It’s taken a little while, but I’m getting back to analyzing my friend Ali’s 5 point plan for withdrawal.
Previously I discussed the need for removing sectarianism and ethnic division from Iraq’s security forces, a paramount need if Iraq is to pull together as a united country.
Part 2 of Ali Al’Kaissi’s plan involves the impact of religious parties in the government.
2. Stopping the religious parties from being inside the government.
Currently, the United Iraqi Alliance is the major power broker in Iraq’s nascent government. They possess ____ seats and thus are the majority party in the government. However, they do not have enough seats by themselves to elect a prime minister and move Iraq’s new parliament forward.
In the current government there are religious figures sitting in parliament seats alongside secular ministers. Prominent figures in Iraq’s religious community began to exert influence early in the occupation. Juan Cole was writing about the impact of religious parties in Iraq as early as late April 2003. In this article from Middle East Report Online Juan says:
Religious Shiite parties and militias in Iraq have recently stepped into the gap resulting from the collapse of the Baath Party, especially in the sacred shrine cities. This development must have come as a shock to Deputy Secretary of Defense Paul Wolfowitz, who in early March preferred Iraqis as US allies to Saudis, saying that they are secular and “overwhelmingly Shia, which is different from the Wahhabis of the peninsula, and they don’t bring the sensitivity of having the holy cities of Islam being on their territory.” Wolfowitz and other pro-war policymakers were right that large numbers of Shiites, from the educated middle class to factory workers, are secular Iraqi nationalists. But they were dead wrong to discount the power of the religious forces, and seem ignorant of the centrality of the shrine cities of Najaf and Karbala.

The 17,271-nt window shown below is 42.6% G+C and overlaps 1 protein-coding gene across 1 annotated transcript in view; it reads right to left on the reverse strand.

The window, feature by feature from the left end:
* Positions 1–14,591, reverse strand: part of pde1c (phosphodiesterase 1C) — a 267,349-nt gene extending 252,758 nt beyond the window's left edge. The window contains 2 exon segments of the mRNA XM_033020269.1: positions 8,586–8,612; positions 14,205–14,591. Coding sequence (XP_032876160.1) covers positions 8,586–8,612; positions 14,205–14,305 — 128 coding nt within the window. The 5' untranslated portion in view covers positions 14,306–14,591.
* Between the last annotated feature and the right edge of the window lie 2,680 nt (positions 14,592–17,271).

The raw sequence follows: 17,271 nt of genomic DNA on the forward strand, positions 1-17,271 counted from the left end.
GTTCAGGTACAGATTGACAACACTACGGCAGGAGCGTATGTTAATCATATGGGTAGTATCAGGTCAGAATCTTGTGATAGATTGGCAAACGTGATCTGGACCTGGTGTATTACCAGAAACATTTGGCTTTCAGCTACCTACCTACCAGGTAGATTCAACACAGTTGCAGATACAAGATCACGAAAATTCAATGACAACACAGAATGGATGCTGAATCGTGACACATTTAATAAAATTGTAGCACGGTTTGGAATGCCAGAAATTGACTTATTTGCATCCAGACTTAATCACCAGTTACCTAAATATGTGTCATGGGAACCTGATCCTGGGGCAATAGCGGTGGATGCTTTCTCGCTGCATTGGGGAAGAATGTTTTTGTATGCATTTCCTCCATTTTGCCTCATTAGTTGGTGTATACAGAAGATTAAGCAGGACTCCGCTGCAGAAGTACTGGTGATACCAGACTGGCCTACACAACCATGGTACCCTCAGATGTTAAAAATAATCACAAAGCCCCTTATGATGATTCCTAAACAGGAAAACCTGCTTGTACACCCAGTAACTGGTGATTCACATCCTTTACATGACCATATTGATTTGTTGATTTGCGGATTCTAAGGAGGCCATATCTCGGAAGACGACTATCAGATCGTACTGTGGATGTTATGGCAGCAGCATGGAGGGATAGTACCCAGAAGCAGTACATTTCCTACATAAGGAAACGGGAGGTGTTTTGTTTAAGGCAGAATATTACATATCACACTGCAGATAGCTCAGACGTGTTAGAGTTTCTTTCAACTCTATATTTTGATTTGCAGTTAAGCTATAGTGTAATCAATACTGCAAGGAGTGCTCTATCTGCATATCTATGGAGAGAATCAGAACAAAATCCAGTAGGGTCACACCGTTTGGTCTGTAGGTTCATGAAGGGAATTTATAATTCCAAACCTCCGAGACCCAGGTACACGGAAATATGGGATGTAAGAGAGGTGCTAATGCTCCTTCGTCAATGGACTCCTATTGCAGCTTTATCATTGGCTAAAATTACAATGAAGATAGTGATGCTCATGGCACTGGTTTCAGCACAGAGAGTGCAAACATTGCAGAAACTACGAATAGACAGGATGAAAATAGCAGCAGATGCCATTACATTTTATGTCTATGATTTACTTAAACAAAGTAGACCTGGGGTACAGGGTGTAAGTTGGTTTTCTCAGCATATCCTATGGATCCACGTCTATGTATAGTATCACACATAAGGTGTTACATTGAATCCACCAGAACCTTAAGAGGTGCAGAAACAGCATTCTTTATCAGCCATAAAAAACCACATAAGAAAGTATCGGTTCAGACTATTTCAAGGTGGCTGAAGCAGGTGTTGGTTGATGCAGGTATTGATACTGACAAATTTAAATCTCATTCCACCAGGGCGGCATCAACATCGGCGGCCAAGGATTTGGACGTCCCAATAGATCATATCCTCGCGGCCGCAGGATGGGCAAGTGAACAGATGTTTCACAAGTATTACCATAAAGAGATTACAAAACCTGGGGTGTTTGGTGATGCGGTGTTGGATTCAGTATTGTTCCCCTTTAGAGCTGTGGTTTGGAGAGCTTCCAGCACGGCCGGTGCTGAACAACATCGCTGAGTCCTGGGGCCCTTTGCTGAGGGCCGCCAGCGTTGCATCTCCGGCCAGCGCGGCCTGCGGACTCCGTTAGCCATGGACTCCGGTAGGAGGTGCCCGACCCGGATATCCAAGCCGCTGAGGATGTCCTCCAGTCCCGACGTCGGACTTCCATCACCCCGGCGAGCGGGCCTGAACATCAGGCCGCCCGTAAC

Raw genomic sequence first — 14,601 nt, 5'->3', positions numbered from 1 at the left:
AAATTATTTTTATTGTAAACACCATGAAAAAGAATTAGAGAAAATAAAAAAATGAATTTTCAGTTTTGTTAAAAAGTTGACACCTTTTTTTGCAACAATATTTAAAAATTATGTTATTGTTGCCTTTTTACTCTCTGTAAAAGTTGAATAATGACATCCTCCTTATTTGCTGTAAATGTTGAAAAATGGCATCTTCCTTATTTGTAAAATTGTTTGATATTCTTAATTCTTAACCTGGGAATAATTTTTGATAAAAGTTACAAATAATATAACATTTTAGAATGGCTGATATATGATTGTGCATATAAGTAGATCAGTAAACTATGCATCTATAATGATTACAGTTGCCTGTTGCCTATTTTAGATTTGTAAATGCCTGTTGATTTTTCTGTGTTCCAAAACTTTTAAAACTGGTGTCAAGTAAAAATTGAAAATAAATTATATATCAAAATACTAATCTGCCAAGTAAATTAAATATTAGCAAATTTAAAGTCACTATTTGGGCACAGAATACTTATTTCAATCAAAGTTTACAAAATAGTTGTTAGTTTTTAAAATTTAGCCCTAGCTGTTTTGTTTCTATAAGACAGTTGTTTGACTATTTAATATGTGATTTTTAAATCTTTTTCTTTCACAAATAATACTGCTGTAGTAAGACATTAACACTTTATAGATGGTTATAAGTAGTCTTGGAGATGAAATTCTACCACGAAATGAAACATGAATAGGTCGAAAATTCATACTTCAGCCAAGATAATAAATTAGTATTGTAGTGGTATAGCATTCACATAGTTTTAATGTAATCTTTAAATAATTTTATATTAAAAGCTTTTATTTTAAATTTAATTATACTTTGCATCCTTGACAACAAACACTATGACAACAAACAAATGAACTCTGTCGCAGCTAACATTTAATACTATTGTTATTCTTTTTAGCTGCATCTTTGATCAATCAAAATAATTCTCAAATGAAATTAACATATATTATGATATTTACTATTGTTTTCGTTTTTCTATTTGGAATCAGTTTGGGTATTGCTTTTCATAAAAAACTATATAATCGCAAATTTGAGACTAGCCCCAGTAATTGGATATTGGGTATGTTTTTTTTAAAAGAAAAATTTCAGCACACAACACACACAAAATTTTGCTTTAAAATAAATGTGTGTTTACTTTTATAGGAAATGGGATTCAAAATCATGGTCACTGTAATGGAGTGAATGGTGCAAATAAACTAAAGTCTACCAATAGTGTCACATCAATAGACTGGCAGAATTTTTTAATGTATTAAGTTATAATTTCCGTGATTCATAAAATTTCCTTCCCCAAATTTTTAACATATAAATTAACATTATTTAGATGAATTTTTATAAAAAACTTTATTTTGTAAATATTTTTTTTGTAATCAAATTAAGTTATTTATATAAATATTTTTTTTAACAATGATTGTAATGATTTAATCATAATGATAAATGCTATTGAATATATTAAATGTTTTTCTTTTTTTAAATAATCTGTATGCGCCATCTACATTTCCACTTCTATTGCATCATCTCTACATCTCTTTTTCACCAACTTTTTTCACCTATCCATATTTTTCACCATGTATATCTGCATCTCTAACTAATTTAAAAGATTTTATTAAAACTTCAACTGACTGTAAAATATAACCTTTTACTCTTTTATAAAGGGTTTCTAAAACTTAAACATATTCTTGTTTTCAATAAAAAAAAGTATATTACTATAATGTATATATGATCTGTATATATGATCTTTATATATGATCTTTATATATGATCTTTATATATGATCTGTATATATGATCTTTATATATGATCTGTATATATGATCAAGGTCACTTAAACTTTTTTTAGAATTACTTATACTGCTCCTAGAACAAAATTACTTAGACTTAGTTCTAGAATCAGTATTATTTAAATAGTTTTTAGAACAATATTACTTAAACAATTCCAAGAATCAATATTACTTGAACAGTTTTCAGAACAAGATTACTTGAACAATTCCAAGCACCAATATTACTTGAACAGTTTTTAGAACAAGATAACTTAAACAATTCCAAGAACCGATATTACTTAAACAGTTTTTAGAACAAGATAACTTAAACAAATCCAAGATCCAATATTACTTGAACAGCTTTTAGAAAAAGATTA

Despite the large presence of secularism inside Iraq, on both sides of the Shi’i/Sunni split, politicians backed by religious mandates are increasingly filling positions of power in the new Iraq. Many of these politicians, in particular the high-ups from SCIRI and Badr, are seen to have direct ties to Iran.
It is often claimed that the Grand Ayatollah Ali al-Sistani is the most important person in Iraqi politics today. But there is less agreement on exactly what kind of political ideology the ayatollah stands for. Two dominant paradigms for understanding Sistani are explored in this paper: is he a “quietist” or is he a Machiavellian prince? The discussion also covers Sistani’s stand on contentious issues like sectarianism, federalism, the implementation of the Sharia Islamic law in an Islamic state, and the Khomeini-inspired principle of wilayat al-faqih (“the rule of the jurisprudent”).
This question of religious parties influencing Iraqi politics is of course directly tied to the previous point in Ali’s withdrawal plan. There are sectarian security forces primarily as defenders of these religion-oriented political entities.
Again from Juan Cole’s article in Middle East Report:
The US warned Iran not to allow Badr Brigade forces into Iraq during the US invasion. Al-Hakim maintains that they slipped into the country even so. As of April 17, Badr Brigade gunmen controlled the town of Baquba (pop. 163,000) near the Iranian border, and a Badr Brigade force allowed SCIRI cleric Sayyid Abbas to occupy the mayor’s mansion in Kut (pop. 360,000).